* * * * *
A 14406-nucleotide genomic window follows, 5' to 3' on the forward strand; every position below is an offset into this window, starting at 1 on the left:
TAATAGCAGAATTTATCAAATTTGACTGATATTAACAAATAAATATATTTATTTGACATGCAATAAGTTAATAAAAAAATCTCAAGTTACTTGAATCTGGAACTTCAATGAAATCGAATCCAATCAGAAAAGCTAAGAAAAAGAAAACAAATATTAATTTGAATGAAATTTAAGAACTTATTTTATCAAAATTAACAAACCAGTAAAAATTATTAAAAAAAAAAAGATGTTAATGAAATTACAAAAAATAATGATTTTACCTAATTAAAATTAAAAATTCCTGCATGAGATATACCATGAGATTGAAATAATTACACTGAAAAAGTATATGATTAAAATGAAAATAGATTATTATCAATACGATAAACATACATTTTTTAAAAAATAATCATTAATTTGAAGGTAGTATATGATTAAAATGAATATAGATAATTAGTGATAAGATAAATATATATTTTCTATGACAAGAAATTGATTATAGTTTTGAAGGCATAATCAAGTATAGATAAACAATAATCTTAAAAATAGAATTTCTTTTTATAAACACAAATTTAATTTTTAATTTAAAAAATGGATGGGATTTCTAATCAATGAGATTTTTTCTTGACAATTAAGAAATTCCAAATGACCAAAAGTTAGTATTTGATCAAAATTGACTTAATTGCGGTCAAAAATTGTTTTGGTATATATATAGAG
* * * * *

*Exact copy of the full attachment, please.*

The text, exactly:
A 14406-nucleotide genomic window follows, 5' to 3' on the forward strand; every position below is an offset into this window, starting at 1 on the left:
TAATAGCAGAATTTATCAAATTTGACTGATATTAACAAATAAATATATTTATTTGACATGCAATAAGTTAATAAAAAAATCTCAAGTTACTTGAATCTGGAACTTCAATGAAATCGAATCCAATCAGAAAAGCTAAGAAAAAGAAAACAAATATTAATTTGAATGAAATTTAAGAACTTATTTTATCAAAATTAACAAACCAGTAAAAATTATTAAAAAAAAAAAGATGTTAATGAAATTACAAAAAATAATGATTTTACCTAATTAAAATTAAAAATTCCTGCATGAGATATACCATGAGATTGAAATAATTACACTGAAAAAGTATATGATTAAAATGAAAATAGATTATTATCAATACGATAAACATACATTTTTTAAAAAATAATCATTAATTTGAAGGTAGTATATGATTAAAATGAATATAGATAATTAGTGATAAGATAAATATATATTTTCTATGACAAGAAATTGATTATAGTTTTGAAGGCATAATCAAGTATAGATAAACAATAATCTTAAAAATAGAATTTCTTTTTATAAACACAAATTTAATTTTTAATTTAAAAAATGGATGGGATTTCTAATCAATGAGATTTTTTCTTGACAATTAAGAAATTCCAAATGACCAAAAGTTAGTATTTGATCAAAATTGACTTAATTGCGGTCAAAAATTGTTTTGGTATATATATAGAG